None of us are able to achieve success without some help along the way. Is there a particular person who you are grateful towards who helped get you to where you are?
As cliche as this sounds, every person along the way helped me to be where I am today. Including the ones who said “no,” because they all taught me something new. If I were to mention three particular people who helped carve my way, they are: 1) Wes, the Founder of Casetify — who took a huge chance on me — he’s taught me everything I need to know about how to build something from the bottom up. 2) Greg, my now fiancee — who believed in me and the brand from the beginning (he’d bought everyone he knows a case when we first started dating), and who is also an incredibly sharp businessman. 3) Last but not least, my parents, who immigrated to U.S. from Korea in their 40’s and built a brand new life from absolutely nothing — just to give me and my brother a ‘better opportunity.’ (Which I didn’t fully understand until now).
How have you used your success to bring goodness to the world? My goal is to do a coffee or lunch on a monthly basis to those who are interested in starting a business or building a brand. I didn’t have a real mentor in my 20’s, and I really wish I had one to encourage me to take this leap of faith sooner. These are all parts of the experience that I like to share with whoever wants to hear them!
Can you share the top five ways that increased diversity can help a company’s bottom line.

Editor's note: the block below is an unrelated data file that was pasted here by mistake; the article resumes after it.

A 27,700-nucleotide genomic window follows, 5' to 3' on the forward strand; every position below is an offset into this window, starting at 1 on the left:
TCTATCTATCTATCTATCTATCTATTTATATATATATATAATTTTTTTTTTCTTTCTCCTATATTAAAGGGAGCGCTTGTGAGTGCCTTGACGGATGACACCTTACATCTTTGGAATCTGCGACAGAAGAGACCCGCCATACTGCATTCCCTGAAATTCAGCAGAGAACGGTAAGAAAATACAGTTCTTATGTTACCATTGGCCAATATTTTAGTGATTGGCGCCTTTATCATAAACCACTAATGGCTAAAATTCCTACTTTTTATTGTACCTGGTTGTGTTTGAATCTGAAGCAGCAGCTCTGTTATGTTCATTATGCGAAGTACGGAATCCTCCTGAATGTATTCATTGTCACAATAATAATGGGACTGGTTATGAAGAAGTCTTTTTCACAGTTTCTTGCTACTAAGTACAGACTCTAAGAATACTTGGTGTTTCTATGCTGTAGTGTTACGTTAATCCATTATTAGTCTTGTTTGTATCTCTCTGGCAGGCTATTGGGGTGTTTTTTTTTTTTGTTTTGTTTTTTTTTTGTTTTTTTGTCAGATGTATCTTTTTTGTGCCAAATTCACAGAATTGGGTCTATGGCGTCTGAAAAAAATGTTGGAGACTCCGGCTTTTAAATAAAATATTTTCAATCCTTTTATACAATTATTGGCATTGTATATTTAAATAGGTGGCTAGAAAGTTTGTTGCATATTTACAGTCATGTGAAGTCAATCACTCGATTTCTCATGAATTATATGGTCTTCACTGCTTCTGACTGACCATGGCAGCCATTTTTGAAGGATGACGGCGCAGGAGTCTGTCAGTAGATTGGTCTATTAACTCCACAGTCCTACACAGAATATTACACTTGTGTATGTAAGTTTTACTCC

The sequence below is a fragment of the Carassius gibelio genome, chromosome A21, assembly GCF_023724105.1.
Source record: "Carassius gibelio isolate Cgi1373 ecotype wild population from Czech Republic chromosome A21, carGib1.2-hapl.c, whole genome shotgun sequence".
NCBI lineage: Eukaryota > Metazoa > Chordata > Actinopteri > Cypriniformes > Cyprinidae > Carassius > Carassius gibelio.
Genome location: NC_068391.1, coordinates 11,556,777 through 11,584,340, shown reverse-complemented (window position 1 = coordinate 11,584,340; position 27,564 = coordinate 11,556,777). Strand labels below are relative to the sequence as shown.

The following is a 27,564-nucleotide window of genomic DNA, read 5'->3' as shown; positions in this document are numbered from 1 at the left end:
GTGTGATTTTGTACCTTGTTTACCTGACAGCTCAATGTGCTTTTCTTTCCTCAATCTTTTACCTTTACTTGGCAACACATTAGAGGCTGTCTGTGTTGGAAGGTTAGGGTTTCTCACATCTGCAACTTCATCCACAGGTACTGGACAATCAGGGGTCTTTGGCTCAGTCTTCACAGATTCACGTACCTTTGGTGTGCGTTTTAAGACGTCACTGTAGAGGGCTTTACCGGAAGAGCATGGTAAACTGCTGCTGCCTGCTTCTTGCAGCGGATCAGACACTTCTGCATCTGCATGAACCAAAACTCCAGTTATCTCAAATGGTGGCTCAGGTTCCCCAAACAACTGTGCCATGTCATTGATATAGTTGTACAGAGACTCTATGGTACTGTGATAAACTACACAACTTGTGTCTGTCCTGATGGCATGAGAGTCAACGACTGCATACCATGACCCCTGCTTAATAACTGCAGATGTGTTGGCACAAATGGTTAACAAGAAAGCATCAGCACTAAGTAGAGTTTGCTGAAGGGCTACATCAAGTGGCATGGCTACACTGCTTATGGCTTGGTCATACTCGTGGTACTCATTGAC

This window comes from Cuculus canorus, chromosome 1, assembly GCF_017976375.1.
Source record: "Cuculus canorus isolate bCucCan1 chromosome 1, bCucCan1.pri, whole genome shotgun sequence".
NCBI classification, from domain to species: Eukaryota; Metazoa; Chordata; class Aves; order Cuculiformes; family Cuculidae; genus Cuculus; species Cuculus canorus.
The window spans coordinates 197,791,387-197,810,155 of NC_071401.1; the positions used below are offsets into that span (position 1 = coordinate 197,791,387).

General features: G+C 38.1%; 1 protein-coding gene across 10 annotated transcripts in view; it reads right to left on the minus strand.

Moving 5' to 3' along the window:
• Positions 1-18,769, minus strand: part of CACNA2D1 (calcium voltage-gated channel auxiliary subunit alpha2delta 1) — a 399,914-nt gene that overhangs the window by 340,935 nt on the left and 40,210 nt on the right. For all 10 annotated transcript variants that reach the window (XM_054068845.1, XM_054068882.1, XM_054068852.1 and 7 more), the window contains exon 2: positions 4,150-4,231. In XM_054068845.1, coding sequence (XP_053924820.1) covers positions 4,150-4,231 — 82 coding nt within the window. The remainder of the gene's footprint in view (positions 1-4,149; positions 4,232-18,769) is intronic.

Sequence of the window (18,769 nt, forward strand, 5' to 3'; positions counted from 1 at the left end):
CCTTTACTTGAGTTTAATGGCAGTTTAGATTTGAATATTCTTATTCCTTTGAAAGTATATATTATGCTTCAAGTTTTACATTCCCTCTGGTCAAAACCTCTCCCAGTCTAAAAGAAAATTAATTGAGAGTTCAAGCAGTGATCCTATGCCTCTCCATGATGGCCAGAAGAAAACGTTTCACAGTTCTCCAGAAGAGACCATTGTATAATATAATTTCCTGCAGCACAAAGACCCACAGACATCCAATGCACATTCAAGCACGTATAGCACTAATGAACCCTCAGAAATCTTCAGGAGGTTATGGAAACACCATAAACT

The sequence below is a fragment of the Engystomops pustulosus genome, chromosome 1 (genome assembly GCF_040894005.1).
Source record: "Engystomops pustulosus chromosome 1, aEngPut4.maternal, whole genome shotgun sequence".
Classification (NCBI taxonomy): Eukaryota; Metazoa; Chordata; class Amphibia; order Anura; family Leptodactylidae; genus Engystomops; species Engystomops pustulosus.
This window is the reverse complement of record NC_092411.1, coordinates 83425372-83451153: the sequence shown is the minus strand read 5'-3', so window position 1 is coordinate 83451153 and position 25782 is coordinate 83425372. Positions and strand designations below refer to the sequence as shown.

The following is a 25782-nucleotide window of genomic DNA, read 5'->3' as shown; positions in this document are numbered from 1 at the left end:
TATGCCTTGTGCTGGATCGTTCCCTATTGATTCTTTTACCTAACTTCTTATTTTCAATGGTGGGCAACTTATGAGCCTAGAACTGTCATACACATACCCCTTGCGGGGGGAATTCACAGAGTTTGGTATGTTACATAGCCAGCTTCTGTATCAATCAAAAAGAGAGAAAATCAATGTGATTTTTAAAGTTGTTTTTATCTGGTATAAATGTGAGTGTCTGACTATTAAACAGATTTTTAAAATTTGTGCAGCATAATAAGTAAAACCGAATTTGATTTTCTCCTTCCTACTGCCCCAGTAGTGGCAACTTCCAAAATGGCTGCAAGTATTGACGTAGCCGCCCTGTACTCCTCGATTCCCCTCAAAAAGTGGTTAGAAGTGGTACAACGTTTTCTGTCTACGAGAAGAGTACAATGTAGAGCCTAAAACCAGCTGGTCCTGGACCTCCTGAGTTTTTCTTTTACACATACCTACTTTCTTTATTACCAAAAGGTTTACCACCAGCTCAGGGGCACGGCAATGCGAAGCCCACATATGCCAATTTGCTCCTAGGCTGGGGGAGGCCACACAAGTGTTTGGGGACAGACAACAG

Global Distribution: With our HQ in Hong Kong to focus on the ‘backend’ of the business, including analytics, operations, etc, they lean on our Los Angeles office and our other satellite offices to be the ‘face’ of the brand — handling the sales and marketing aspect. Hong Kong is known to be one of the largest hubs for distribution — with that, this has been our advantage to push for global distribution, while growing the brand in the countries that we’re trying to grow.
Open 24/7: Our social media has become more than a place to post pretty photos and ‘engage’ with followers. It has become a place where customers are leaving their ‘reviews,’ and giving us feedback on what they like, don’t like, what they want to see. Ultimately, it became a place where we can connect with the customers directly — from every office around the world. And with the different time zones, we’re pretty much ‘open 24/7.’